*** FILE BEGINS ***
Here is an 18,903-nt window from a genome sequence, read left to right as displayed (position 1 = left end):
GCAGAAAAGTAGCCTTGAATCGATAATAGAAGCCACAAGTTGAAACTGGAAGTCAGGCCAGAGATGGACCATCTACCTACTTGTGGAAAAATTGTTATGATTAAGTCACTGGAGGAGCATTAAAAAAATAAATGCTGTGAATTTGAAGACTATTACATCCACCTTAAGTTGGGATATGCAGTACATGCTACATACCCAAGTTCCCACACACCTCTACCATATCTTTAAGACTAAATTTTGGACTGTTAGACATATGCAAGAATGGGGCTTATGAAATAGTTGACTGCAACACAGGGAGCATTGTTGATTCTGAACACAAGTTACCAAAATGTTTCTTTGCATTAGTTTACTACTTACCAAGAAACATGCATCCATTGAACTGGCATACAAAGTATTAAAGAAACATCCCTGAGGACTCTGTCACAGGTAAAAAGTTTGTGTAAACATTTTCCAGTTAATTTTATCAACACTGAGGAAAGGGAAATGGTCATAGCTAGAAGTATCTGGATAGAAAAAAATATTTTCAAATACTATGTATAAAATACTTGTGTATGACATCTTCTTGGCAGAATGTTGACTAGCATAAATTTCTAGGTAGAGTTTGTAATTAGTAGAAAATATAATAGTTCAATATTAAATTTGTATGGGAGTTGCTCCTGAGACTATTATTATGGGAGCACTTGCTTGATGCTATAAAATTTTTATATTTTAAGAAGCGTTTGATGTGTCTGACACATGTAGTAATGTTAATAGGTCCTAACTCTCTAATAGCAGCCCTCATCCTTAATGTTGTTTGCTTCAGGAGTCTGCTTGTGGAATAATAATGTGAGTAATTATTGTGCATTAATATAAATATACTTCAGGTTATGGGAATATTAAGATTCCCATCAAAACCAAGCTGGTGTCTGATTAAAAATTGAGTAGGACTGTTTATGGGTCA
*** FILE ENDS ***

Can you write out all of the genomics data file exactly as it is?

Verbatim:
Here is an 18,903-nt window from a genome sequence, read left to right as displayed (position 1 = left end):
GCAGAAAAGTAGCCTTGAATCGATAATAGAAGCCACAAGTTGAAACTGGAAGTCAGGCCAGAGATGGACCATCTACCTACTTGTGGAAAAATTGTTATGATTAAGTCACTGGAGGAGCATTAAAAAAATAAATGCTGTGAATTTGAAGACTATTACATCCACCTTAAGTTGGGATATGCAGTACATGCTACATACCCAAGTTCCCACACACCTCTACCATATCTTTAAGACTAAATTTTGGACTGTTAGACATATGCAAGAATGGGGCTTATGAAATAGTTGACTGCAACACAGGGAGCATTGTTGATTCTGAACACAAGTTACCAAAATGTTTCTTTGCATTAGTTTACTACTTACCAAGAAACATGCATCCATTGAACTGGCATACAAAGTATTAAAGAAACATCCCTGAGGACTCTGTCACAGGTAAAAAGTTTGTGTAAACATTTTCCAGTTAATTTTATCAACACTGAGGAAAGGGAAATGGTCATAGCTAGAAGTATCTGGATAGAAAAAAATATTTTCAAATACTATGTATAAAATACTTGTGTATGACATCTTCTTGGCAGAATGTTGACTAGCATAAATTTCTAGGTAGAGTTTGTAATTAGTAGAAAATATAATAGTTCAATATTAAATTTGTATGGGAGTTGCTCCTGAGACTATTATTATGGGAGCACTTGCTTGATGCTATAAAATTTTTATATTTTAAGAAGCGTTTGATGTGTCTGACACATGTAGTAATGTTAATAGGTCCTAACTCTCTAATAGCAGCCCTCATCCTTAATGTTGTTTGCTTCAGGAGTCTGCTTGTGGAATAATAATGTGAGTAATTATTGTGCATTAATATAAATATACTTCAGGTTATGGGAATATTAAGATTCCCATCAAAACCAAGCTGGTGTCTGATTAAAAATTGAGTAGGACTGTTTATGGGTCA